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Spokane, Washington  Est. May 19, 1883

New Idaho schools ad launched

Commercial decries collective bargaining rollback

BOISE – The latest statewide TV commercial to air in the battle over Idaho’s controversial school reform laws comes from opponents of the laws and focuses on what may be their toughest sell in the right-to-work state: Proposition 1, which restricts collective bargaining rights for teachers.

The ad says the laws “ignore our teachers’ concerns” and “prohibit teachers from negotiating important things like overcrowded classrooms, supplies and student safety.”

The claim about negotiations is accurate. SB 1108, which Proposition 1 would uphold, changed state law so teacher negotiations can only be on “matters related to compensation of professional employees.” Prior to the law, teacher contracts around the state routinely addressed other issues as well, from class size to schedules to furnace safety inspections.

“In Students Come First legislation, the teacher unions are targeted and their collective bargaining rights have been severely limited,” said Jim Weatherby, Boise State University professor emeritus of public policy. The ad tries to focus that issue to show “the net effect of this legislation is a negative effect on teachers and ultimately on students. … I think that’s fairly effective,” he said.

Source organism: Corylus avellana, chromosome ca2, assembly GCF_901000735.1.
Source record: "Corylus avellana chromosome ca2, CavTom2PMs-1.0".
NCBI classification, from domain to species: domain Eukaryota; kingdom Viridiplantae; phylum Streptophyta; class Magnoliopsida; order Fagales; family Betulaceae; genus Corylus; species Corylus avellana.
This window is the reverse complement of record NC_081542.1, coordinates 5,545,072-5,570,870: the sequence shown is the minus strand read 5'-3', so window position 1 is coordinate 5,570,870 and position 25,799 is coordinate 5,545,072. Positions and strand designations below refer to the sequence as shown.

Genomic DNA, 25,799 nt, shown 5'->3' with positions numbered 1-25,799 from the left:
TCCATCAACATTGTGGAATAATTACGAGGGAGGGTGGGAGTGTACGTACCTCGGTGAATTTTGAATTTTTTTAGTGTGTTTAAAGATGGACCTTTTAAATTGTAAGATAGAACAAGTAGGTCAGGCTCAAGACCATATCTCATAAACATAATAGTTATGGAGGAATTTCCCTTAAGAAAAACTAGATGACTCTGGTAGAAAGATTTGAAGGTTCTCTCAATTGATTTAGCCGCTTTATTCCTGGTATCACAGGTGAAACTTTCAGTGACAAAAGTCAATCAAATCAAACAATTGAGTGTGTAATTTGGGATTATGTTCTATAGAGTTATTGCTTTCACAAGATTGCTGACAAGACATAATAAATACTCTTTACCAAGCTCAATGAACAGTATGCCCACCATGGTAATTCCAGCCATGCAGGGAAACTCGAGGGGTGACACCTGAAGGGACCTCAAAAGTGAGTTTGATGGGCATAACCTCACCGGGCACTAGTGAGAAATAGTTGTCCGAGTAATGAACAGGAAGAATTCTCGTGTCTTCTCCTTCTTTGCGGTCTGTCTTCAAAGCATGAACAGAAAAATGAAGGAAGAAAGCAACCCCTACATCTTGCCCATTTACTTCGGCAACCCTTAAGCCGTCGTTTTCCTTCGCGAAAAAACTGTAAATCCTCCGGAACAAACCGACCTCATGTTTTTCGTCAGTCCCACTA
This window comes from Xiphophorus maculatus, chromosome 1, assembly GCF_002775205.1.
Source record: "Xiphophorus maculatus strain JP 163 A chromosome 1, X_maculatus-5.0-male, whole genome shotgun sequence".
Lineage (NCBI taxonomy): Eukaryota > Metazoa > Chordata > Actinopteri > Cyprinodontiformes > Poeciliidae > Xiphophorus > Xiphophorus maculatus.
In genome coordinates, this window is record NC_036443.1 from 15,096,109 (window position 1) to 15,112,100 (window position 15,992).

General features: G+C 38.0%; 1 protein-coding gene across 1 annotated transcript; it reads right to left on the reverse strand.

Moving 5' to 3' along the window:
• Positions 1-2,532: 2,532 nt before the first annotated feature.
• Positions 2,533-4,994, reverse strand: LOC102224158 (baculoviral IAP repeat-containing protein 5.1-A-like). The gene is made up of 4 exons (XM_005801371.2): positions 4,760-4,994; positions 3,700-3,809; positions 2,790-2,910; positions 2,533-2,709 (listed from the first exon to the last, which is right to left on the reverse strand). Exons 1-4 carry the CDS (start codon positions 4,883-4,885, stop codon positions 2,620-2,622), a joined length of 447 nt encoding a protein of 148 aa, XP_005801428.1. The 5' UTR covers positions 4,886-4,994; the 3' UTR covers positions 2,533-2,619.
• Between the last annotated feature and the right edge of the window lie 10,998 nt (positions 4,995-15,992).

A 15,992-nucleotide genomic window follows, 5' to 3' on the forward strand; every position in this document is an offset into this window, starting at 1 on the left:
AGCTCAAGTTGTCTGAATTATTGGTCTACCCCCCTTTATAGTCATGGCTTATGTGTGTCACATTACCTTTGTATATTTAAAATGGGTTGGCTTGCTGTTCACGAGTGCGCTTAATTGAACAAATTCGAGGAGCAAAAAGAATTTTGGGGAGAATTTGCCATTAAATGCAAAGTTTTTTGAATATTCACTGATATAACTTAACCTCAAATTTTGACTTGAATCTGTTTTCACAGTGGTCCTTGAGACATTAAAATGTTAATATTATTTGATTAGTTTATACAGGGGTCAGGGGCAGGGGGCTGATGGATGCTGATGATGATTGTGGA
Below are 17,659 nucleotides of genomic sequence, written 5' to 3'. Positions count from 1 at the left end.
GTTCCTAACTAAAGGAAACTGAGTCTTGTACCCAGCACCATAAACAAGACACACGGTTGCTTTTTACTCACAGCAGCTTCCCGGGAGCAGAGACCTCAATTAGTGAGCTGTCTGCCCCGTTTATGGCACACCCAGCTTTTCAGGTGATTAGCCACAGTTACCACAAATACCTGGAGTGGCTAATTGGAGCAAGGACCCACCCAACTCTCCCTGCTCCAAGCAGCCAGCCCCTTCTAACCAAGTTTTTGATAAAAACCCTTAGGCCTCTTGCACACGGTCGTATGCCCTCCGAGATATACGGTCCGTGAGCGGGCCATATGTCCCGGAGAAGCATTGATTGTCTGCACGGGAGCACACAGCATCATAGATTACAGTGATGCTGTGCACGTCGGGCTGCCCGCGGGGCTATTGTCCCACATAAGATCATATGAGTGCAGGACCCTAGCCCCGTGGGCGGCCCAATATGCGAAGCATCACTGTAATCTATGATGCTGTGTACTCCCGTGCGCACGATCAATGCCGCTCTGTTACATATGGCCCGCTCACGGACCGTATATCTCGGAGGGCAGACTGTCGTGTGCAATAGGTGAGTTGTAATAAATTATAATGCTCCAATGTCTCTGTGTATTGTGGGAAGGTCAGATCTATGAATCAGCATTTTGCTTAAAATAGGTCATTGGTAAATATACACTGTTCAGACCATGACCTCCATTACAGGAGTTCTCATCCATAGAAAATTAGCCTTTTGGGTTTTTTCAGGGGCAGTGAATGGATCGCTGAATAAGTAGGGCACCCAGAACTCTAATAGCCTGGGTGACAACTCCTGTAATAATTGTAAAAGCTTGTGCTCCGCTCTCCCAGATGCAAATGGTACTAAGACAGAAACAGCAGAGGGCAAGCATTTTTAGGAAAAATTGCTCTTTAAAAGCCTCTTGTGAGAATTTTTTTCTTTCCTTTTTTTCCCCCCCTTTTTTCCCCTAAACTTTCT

However, he noted, “How much that will resonate with the Idaho public is yet to be seen, in a right-to-work state where unions are not that popular.”

In a debate on the reform laws at the City Club of Boise this week, state schools Superintendent Tom Luna said teachers could bring up noncompensation issues in other settings. Asked about that Wednesday, Luna’s spokeswoman, Melissa McGrath, said school boards now make those decisions. “So any teacher, any parent or any citizen can attend a local school board meeting or talk to their local school board members and participate in that process.”

The 30-second commercial, sponsored by the “Vote No on Props 1, 2, 3” campaign, also highlights how budget cuts have prompted teachers to “spend their own money on supplies for our kids.”

While that’s accurate, it’s not an issue that’s addressed in the school reform laws that are up for possible repeal.

When Luna first was elected in 2006, he pushed for a special line item in the public school budget to cover school supplies so teachers wouldn’t have to buy their own. At his urging, the Legislature allocated $350 per teacher for classroom supplies in fiscal year 2008 and 2009, and $300 per teacher in fiscal year 2010. That funding disappeared, however, with the advent of deep cuts in the public school budget.

State Rep. Brian Cronin, a consultant to the “Vote No on Props 1, 2, 3” campaign, said the new commercial is running statewide, including the Spokane-Coeur d’Alene market.